Incorporated tells the story of the US comic book business, reframing the history of the medium through an industrial and transmedial lens. Comic books wielded their influence from the margins and in-between spaces of the entertainment business for half a century before moving to the center of mainstream film and television production. This extraordinary history begins at the medium’s origin in the 1930s, when comics were a reviled, disorganized, and lowbrow mass medium, and surveys critical moments along the way—market crashes, corporate takeovers, upheavals in distribution, and financial transformations. Shawna Kidman concludes this revisionist history in the early 2000s, when Hollywood had fully incorporated comic book properties and strategies into its business models and transformed the medium into the heavily exploited, exceedingly corporate, and yet highly esteemed niche art form we know so well today.
|Publisher:||University of California Press|
|Edition description:||First Edition|
|Product dimensions:||5.90(w) x 8.90(h) x 1.00(d)|
About the Author
Shawna Kidman is Assistant Professor of Communication at the University of California, San Diego.
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A Brief Transmedia History of the U.S. Comic Book Industry
WHY AN INDUSTRIAL TRANSMEDIA HISTORY?
There are many histories of the American comic book in print. They tell both truth and lore, often detailing the backstories of fans' favorite characters and creators. This is not one of those histories, in three important ways. First, it offers a reperiodization. Most popular accounts look to the Golden, Silver, and Bronze Ages to break down the development of the comic book. Each of these eras refers to a stage in the evolution of the superhero, many of which were conceived and developed during the Golden Age of the 1940s. They were resurrected and reconceived for a more established readership during the Silver Age of the late 1950s and 1960s. And they were reimagined as more sophisticated and relevant during the Bronze Age of the 1970s and early 1980s. While this framework allows for flexibility, as well as the addition of new ages (critics have proposed Iron, Dark, and Modern Ages too), its underlying emphasis on superheroes sidelines the medium's many other notable genres and formats.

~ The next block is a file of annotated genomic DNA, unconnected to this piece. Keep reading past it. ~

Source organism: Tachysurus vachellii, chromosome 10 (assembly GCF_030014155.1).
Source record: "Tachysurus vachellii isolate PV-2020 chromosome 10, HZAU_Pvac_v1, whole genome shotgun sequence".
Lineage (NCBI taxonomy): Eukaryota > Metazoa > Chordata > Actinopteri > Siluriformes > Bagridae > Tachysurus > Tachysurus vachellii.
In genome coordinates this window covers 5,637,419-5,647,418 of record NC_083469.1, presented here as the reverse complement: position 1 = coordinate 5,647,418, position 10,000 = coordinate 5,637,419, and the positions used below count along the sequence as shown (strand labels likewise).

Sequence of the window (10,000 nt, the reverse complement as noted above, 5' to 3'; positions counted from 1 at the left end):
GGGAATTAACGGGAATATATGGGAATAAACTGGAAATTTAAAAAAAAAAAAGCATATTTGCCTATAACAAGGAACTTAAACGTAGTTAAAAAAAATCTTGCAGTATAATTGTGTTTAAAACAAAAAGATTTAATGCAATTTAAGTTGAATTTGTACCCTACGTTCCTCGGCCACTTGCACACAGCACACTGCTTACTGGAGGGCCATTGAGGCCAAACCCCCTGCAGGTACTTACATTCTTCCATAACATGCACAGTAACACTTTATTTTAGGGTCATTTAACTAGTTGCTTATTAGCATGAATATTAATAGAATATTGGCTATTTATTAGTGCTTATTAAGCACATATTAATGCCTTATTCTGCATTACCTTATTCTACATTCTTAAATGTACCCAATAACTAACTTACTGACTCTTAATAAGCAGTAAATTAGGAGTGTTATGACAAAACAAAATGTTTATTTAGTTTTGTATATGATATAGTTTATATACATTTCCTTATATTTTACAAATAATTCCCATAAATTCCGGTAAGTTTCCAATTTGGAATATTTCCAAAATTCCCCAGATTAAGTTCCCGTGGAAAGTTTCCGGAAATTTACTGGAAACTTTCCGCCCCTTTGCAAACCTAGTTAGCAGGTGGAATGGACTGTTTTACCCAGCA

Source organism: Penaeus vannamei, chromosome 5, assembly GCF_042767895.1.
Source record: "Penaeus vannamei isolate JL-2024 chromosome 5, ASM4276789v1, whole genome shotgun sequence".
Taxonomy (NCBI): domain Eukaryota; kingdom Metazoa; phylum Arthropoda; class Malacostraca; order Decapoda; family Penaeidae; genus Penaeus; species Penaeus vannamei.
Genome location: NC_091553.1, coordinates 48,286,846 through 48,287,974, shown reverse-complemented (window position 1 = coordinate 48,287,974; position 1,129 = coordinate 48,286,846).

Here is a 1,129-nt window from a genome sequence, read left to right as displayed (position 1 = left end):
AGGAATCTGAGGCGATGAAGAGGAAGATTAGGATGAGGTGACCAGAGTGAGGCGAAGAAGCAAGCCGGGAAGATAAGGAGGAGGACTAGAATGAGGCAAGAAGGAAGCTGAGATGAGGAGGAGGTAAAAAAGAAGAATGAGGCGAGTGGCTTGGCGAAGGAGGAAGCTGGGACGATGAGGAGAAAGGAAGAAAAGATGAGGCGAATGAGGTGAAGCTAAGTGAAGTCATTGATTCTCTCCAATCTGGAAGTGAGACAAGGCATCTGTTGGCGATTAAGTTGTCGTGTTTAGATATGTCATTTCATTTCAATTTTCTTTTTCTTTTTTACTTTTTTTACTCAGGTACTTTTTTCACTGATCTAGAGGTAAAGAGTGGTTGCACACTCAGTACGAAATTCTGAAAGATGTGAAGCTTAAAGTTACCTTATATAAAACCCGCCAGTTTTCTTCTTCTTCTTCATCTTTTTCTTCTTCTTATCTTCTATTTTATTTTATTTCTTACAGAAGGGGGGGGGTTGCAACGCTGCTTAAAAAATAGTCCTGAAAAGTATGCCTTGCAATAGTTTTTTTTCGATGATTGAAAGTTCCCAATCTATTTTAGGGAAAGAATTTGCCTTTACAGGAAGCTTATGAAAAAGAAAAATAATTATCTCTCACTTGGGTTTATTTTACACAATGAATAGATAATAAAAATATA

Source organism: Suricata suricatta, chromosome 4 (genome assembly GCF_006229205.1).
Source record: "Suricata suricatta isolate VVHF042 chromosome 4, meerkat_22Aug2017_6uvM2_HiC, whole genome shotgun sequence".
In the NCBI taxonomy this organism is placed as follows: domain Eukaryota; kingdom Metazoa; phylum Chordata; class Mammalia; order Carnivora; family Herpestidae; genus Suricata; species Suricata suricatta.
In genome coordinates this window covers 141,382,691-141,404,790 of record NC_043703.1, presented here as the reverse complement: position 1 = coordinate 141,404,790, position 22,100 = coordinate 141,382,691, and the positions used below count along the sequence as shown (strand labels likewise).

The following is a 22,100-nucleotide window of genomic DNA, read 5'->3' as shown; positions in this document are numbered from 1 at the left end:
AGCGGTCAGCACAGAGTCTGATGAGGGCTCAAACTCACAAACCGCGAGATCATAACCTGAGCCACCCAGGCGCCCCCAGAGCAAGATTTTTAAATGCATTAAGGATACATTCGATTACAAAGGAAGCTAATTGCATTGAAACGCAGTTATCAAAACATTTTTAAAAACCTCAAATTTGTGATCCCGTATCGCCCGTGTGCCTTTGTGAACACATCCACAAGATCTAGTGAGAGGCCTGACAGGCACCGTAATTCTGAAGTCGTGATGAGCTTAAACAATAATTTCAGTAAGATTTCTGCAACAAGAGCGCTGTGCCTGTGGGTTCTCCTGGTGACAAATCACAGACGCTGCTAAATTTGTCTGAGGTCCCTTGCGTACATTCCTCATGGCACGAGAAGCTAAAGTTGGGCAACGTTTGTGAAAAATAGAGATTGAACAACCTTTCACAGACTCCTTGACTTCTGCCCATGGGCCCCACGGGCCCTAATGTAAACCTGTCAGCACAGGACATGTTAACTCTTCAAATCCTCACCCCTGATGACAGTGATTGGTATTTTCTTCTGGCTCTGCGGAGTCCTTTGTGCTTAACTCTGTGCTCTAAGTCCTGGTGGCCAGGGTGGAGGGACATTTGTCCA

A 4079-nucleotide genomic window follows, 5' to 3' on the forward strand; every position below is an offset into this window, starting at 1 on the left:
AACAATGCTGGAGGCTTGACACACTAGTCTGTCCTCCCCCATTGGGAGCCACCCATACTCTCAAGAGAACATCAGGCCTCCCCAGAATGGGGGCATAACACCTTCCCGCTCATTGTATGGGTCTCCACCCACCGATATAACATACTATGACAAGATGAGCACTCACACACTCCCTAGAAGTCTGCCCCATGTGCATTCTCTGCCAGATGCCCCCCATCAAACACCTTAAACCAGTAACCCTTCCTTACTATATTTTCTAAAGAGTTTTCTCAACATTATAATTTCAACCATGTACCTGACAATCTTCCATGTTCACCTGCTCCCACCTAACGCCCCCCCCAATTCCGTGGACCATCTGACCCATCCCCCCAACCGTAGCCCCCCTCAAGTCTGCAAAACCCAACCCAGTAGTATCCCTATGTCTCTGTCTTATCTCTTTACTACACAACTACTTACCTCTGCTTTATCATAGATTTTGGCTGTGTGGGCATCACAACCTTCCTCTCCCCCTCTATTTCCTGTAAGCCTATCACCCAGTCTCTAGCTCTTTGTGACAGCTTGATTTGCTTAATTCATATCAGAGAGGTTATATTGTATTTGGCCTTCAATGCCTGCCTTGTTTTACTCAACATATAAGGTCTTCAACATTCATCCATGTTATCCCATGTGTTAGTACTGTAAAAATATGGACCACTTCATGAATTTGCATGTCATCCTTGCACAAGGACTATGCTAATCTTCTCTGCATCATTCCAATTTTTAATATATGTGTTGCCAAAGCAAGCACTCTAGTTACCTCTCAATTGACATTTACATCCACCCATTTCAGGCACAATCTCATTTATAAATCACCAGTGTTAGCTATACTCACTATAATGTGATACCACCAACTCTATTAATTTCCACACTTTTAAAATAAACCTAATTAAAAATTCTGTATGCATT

Moreover, its preoccupation with comic book content sometimes comes at the expense of good history. This tends to happen when an event that was important to readers, workers, or publishers failed to directly impact the evolution of the superhero and, as such, gets relegated as a footnote of this framework (e.g., the 1954 market crash, the 1967 purchase of DC Comics, or the 1978 release of the Superman movie). To remedy this, historians have offered a number of alternative periodizations, but none has caught on quite yet. So I offer one more here, in the hope that it may be more relevant in the current moment, when the comic book adaptation is generally outshining the comic book itself. Pegged to the development of licensing instead of publishing, this framework also consists of three major periods: an establishing era (1933–1954), a phase of crisis and experimentation (1955–1988), and an age of institutionalization (1989–2010). In deemphasizing comic book content and its creative evolution, this periodization has the benefit of an unencumbered look at other facets of comic book development.